The partition walls in this chapter – as well as in the Berlin chapter, the next-to-last of the topographically arranged rooms – represent distinctive gaps that fulfil a kind of double function. In the recessed showcases, you can see numerous newspaper articles on central works, and at the same time they open a view to large-scale historical photos of unveilings and installations. They illustrate the fact that the post-war artistic productions did not come about in some clandestine parallel universe, but were integral parts of the social, public life.
After 1945, commissioned art in general was the main field of activity for the artists of the “Divinely Gifted List” – as the Viennese painter Rudolf Hermann Eisenmenger in the last room, devoted to Austria, explains in a television interview. It is one of the many TV broadcasts that have hardly ever been seen again, and which I heartily recommend to you, and especially the chapter “Exhibitions and Reactions” on the first floor. There we show that artists such as Werner Peiner with his 26-part cycle “Demons of the Hour” were already represented in exhibitions shortly after the war and until the 1980s, and that these exhibitions provided the occasion for a critical, nationwide reception much more frequently than did the commissioned work.
The last room, another key area of the exhibition, belongs to the here and now. The two photographers Thomas Bruns and Eric Tschernow travelled across Germany and Austria to document almost 300 works by artists of the “Divinely Gifted List” – from the National Socialist period and after the war – that are still there in the public and semi-public space. There the results are documented in a half-hour wall projection, which you can now also study on its own website as an interactive map. This research platform will also be maintained and expanded for a year as the Citizen Science Project – and I would be very happy if we could somehow continue this still incomplete research project.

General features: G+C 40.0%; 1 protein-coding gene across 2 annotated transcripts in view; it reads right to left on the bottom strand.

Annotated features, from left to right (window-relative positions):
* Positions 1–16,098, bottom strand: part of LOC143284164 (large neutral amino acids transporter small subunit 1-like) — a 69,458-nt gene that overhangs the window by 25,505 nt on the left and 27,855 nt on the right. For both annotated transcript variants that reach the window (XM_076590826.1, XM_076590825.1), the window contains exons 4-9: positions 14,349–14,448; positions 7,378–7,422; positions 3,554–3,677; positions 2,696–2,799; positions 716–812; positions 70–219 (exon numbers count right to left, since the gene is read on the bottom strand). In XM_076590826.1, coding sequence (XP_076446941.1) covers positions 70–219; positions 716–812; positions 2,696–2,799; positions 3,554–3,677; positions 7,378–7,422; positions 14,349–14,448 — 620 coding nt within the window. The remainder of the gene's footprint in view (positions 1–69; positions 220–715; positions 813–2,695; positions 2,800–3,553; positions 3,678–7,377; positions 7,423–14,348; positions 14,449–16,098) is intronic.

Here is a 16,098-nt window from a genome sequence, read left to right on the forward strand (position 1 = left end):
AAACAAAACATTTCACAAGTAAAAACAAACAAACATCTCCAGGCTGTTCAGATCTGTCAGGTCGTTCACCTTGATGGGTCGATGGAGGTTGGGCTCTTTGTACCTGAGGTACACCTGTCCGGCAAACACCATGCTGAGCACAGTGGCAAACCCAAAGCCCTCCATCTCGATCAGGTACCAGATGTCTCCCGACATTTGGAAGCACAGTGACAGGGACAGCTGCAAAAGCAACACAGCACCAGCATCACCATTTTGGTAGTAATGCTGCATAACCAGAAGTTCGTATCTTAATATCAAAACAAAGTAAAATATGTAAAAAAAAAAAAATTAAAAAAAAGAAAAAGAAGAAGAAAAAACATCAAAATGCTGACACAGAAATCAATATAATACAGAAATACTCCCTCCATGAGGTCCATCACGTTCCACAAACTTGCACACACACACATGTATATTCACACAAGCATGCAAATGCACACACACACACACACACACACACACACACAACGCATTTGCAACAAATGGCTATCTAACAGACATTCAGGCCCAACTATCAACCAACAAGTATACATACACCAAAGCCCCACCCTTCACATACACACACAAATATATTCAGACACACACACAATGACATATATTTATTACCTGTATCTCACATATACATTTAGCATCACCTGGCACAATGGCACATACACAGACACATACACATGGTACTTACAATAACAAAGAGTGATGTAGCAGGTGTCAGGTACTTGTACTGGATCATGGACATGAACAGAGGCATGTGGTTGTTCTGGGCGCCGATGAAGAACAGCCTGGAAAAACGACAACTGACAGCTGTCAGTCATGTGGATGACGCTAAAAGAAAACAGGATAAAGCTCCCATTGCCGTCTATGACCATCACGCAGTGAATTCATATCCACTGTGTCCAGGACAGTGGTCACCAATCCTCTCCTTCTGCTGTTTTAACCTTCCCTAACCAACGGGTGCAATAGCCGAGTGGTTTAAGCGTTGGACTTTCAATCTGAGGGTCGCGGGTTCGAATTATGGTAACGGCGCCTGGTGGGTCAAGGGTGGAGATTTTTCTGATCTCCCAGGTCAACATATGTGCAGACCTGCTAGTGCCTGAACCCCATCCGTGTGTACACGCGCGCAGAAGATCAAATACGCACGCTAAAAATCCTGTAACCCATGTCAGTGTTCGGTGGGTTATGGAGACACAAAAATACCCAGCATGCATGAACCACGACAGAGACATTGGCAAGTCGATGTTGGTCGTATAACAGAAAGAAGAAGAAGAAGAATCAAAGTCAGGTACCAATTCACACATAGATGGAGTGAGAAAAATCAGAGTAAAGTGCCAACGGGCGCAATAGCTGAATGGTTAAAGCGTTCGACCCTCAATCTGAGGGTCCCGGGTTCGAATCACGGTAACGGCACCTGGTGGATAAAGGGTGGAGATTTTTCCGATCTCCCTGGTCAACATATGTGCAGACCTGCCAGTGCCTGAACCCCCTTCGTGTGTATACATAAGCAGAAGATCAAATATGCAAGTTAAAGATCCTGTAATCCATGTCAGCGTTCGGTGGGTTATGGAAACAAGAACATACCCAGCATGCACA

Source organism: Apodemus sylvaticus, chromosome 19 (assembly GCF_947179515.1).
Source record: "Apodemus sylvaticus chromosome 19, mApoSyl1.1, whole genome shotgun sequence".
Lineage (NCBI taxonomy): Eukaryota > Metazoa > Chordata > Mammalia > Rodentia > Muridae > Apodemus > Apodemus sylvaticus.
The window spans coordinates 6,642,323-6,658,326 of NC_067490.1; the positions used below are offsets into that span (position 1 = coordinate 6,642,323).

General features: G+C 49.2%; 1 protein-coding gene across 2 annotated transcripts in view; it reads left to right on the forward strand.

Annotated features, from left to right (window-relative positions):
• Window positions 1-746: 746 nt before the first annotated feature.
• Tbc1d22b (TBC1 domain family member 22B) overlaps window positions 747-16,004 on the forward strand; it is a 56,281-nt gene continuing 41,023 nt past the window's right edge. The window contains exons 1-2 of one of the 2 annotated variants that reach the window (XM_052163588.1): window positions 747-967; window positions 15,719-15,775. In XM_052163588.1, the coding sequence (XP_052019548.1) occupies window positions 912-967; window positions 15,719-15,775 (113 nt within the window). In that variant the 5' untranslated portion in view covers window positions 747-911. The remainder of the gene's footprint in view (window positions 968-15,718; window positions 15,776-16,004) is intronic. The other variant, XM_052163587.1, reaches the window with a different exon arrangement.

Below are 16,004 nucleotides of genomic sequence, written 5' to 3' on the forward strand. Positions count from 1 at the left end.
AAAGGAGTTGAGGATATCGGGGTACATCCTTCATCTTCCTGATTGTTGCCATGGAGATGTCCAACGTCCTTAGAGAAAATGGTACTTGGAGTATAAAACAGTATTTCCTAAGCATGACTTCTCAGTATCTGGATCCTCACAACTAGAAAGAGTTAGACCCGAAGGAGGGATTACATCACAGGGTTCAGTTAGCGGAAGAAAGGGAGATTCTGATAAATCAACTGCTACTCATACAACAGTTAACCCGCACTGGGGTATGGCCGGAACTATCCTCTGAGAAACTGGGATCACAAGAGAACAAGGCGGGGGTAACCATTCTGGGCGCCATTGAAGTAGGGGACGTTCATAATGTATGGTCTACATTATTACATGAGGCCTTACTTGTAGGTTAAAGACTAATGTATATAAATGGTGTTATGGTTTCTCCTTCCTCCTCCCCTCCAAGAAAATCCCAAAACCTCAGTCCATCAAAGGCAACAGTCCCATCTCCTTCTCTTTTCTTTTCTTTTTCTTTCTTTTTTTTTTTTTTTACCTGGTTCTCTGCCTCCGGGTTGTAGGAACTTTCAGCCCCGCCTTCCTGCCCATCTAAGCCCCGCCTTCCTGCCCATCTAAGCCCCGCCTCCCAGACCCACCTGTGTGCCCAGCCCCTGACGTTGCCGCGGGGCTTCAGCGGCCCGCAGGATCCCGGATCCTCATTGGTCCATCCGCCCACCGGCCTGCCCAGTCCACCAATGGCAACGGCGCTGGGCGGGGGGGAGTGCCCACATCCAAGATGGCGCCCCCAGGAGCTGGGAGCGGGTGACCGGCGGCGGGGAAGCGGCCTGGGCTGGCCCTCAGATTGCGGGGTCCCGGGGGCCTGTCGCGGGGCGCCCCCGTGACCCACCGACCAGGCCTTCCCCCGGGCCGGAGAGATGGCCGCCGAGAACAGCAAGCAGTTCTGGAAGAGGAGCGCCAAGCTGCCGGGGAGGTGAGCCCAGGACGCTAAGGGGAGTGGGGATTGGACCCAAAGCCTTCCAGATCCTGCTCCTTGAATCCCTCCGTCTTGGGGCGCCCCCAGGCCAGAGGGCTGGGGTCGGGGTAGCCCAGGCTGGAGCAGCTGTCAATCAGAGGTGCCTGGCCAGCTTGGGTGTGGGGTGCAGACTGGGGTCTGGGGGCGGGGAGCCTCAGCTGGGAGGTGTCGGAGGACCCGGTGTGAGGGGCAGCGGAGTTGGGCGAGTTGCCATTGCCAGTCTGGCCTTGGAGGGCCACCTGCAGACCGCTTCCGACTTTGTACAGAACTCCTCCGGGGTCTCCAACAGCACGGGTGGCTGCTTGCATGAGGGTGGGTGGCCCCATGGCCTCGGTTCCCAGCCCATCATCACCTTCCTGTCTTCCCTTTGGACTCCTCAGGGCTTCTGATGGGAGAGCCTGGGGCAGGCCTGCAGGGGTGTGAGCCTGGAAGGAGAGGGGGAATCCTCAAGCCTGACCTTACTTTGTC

“Art is what important artists make,” wrote the curator and art historian Werner Haftmann in the catalogue of the 1959 documenta – a thorny, highly effective tautology typical of the time. How effective and thorny – in the sense that the areas of art exhibition and art history took their separate directions – could still be seen in the 1980s in the éclat about Arno Breker’s busts for Peter and Irene Ludwig, which you can see at the end of our exhibition chapter. Terms such as “non-art” and “un-art” reverberated for a long time, and a topic such as that of our exhibition was kept at a distance from both of those areas of art. The only thing is: Who is responsible for this? The canonised art history orients itself on the concept of the progressive, on the ideal of the good, the beautiful and the genuine. In this methodical framework there is hardly any room for such a topic, as one can easily understand. Accordingly, debates about what forms of aesthetic production – and when, where and how – should be defined as art, which this exhibition will surely trigger, and which must necessarily lead to further debates about curatorial and art-historical methods. It is therefore sensible and, in the end, necessary that this exhibition should be shown in a history museum and that the objects should be shown as sources, but also as the basis for additional art-theoretical deliberations.
“Important” in this context is no longer a synonym for “admirable” or “gifted”, but rather, entirely mundanely, for “relevant”. Art is understood here as a kind of magnifying glass through which social interconnections become visible in a specific way. We can only hope that we have put together an, in this sense, “important” exhibition and in this way to have shown how fruitful it can be when art history and contemporary history come together on an equal basis.
In closing, we will now hear Ivo Robić’s hit “Morgen” (“Tomorrow”), which like “Wir werden niemals auseinandergehn”, sold more than a million singles – and with which some of you can probably hum along, without necessarily knowing the lyrics. And I find this interesting as a second parallel to the topic of our exhibition: one can not only see blind spots, but also hear them. Just as Henry Moore and Arno Breker both belong to the visual world of the post-war decades, so do Elvis Presley and Ivo Robić belong to its acoustic world. The ressentiments against abstraction and Rock’n’roll were deeply rooted and regularly surfaced in the form of protests and attacks, although the large field occupied by conservative views of art and music was not seriously threatened. In the end, the desire for continuity could assert itself unrestrained before the town halls and schools as well as before the radio sets and record players. Or in Robić’s words:
Tomorrow, tomorrow, Fortune smiles on us again
Yesterday, yesterday, lies so far back
It was also a beautiful, beautiful time
Tomorrow, tomorrow, we’ll be back again
Yesterday, yesterday, it’s all one to us today
It was also a beautiful, beautiful time